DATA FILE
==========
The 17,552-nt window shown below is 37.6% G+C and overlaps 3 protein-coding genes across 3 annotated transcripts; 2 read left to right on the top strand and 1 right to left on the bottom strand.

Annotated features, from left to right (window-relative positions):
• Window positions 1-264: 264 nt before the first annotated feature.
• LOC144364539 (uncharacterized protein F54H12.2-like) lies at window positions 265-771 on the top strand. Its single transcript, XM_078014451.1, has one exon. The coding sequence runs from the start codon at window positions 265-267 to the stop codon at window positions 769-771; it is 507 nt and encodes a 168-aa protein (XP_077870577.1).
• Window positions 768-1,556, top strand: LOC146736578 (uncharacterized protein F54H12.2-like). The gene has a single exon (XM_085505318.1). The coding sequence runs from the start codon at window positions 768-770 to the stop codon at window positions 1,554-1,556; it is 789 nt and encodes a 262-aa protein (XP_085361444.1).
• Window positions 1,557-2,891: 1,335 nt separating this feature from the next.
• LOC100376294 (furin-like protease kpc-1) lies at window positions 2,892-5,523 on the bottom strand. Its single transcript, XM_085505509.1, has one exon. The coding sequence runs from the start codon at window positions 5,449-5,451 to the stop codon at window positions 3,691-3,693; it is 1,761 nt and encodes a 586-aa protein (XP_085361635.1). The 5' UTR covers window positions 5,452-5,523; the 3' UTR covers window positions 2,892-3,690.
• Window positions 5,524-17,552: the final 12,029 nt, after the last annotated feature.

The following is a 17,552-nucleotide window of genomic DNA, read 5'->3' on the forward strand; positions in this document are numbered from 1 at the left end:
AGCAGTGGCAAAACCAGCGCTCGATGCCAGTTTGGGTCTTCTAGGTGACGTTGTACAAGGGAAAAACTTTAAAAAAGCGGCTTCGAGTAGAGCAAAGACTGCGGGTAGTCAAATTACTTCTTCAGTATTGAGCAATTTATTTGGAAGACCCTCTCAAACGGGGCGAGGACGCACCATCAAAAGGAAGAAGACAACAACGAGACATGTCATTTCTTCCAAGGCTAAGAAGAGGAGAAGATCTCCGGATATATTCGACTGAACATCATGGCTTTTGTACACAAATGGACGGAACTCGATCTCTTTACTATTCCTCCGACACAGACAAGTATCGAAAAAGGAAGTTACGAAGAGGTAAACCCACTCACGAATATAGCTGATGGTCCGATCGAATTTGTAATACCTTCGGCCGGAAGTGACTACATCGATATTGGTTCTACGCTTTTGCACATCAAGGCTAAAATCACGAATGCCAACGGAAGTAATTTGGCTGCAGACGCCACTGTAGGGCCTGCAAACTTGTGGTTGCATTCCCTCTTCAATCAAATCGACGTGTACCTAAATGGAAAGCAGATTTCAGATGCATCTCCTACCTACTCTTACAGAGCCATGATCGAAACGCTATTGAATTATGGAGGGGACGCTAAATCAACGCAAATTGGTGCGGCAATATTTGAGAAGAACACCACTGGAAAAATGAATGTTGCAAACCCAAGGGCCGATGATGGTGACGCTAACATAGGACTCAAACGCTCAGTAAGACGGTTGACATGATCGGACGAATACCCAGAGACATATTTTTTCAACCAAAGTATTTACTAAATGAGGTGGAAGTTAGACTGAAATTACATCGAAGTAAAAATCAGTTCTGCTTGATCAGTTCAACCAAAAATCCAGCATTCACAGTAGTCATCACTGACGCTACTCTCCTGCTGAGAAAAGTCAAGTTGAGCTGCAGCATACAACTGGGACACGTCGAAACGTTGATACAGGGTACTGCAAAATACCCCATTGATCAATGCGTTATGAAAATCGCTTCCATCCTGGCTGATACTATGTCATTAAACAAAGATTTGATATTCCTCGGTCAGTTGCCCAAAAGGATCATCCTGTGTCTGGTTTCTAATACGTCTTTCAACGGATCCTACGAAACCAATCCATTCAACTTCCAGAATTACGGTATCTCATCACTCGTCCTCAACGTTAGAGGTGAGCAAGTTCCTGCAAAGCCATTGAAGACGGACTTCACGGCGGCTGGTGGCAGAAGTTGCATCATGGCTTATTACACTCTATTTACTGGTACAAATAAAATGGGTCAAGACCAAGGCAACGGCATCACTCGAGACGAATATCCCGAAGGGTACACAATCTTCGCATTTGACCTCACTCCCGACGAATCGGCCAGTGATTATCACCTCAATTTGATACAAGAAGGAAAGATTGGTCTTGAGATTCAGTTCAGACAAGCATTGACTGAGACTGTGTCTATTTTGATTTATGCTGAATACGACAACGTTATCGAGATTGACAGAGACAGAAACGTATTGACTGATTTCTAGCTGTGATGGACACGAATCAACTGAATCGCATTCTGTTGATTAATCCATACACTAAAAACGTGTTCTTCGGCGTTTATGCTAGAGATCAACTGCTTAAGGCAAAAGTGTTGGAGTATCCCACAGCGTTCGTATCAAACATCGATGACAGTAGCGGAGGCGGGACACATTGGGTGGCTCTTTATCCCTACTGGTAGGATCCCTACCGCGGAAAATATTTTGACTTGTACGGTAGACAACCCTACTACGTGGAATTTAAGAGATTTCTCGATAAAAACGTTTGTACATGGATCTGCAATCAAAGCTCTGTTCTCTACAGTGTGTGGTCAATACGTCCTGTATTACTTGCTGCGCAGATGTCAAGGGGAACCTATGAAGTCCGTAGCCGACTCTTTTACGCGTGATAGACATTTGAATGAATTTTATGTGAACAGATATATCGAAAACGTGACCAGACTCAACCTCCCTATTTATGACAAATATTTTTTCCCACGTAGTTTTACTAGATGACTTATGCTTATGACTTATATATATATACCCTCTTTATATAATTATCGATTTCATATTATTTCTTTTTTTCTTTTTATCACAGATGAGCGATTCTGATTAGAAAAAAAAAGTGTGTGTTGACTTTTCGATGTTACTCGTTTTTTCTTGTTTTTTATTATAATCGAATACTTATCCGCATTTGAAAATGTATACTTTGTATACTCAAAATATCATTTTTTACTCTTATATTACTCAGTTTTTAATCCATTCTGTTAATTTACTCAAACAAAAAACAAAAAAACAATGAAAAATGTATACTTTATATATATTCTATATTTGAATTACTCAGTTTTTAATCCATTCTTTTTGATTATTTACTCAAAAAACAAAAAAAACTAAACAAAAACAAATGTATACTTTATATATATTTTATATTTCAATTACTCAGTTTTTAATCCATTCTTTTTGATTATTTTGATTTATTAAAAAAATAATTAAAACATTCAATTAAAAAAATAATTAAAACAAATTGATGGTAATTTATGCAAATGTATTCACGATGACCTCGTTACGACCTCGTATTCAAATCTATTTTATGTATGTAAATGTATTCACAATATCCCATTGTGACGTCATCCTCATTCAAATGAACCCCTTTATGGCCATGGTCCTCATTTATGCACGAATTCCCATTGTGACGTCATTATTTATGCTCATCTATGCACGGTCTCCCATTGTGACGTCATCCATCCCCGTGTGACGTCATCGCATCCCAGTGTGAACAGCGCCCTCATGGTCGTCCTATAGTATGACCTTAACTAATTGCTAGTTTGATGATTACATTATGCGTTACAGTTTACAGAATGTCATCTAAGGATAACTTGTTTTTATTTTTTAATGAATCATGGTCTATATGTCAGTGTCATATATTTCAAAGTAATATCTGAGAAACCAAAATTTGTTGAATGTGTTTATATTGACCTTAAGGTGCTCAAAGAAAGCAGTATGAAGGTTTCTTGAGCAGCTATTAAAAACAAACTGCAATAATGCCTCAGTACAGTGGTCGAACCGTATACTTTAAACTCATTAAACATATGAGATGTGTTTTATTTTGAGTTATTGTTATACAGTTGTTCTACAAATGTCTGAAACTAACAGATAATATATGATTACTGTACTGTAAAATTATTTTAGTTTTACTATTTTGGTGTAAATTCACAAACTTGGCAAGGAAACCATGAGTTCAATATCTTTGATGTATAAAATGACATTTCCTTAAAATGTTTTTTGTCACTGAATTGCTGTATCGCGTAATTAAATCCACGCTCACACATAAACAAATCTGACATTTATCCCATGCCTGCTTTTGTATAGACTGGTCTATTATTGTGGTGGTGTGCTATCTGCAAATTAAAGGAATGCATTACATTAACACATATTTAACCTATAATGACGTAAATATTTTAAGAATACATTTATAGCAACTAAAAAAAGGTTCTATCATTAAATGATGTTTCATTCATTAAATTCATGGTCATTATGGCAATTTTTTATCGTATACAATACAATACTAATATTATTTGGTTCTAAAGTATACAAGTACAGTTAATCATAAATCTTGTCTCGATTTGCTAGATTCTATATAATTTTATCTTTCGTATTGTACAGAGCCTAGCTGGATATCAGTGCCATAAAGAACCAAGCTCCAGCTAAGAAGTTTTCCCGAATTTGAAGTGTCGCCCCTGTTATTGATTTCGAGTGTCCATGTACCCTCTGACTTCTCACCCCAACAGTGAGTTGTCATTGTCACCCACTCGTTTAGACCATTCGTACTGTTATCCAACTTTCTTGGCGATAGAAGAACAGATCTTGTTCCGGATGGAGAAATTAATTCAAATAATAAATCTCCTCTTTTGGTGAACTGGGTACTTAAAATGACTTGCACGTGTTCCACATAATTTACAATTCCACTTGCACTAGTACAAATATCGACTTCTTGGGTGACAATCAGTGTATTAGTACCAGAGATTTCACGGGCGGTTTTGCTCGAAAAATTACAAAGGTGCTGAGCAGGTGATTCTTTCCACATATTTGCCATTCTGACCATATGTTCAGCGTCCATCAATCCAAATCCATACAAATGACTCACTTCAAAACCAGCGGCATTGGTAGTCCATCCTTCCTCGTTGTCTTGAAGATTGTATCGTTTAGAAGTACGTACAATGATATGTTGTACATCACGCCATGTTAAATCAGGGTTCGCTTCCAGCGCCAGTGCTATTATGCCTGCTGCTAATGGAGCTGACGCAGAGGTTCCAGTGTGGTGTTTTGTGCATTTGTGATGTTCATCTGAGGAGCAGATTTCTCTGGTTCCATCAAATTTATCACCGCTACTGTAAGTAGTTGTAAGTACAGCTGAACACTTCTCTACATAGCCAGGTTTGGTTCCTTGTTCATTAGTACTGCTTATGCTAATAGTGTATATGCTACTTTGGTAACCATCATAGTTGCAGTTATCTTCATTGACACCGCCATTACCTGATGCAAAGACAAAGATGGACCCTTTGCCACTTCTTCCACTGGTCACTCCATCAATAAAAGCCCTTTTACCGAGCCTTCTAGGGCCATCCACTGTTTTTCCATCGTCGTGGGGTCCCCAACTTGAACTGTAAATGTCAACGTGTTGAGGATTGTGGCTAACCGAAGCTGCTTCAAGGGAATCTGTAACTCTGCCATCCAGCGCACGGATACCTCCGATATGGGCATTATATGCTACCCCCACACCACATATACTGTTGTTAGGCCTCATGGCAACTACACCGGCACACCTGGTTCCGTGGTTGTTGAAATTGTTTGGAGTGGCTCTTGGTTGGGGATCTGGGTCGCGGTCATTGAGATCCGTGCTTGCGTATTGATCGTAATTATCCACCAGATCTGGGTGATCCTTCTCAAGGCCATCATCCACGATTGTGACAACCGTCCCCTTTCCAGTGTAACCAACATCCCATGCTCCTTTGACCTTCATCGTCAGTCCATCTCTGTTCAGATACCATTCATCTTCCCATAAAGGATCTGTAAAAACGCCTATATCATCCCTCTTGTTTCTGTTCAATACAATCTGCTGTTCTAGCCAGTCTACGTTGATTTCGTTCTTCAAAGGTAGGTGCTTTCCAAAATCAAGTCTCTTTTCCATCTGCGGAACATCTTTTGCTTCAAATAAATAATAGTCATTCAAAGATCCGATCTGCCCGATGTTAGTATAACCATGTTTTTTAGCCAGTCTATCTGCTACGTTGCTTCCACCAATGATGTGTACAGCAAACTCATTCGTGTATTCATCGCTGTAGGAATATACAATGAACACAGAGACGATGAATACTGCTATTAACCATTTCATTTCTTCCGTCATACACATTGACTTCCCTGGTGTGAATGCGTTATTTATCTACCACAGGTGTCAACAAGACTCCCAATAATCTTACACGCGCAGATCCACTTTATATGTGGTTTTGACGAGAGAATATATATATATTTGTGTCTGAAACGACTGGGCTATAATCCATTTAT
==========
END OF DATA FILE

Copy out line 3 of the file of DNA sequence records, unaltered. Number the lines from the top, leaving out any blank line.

• Window positions 1-264: 264 nt before the first annotated feature.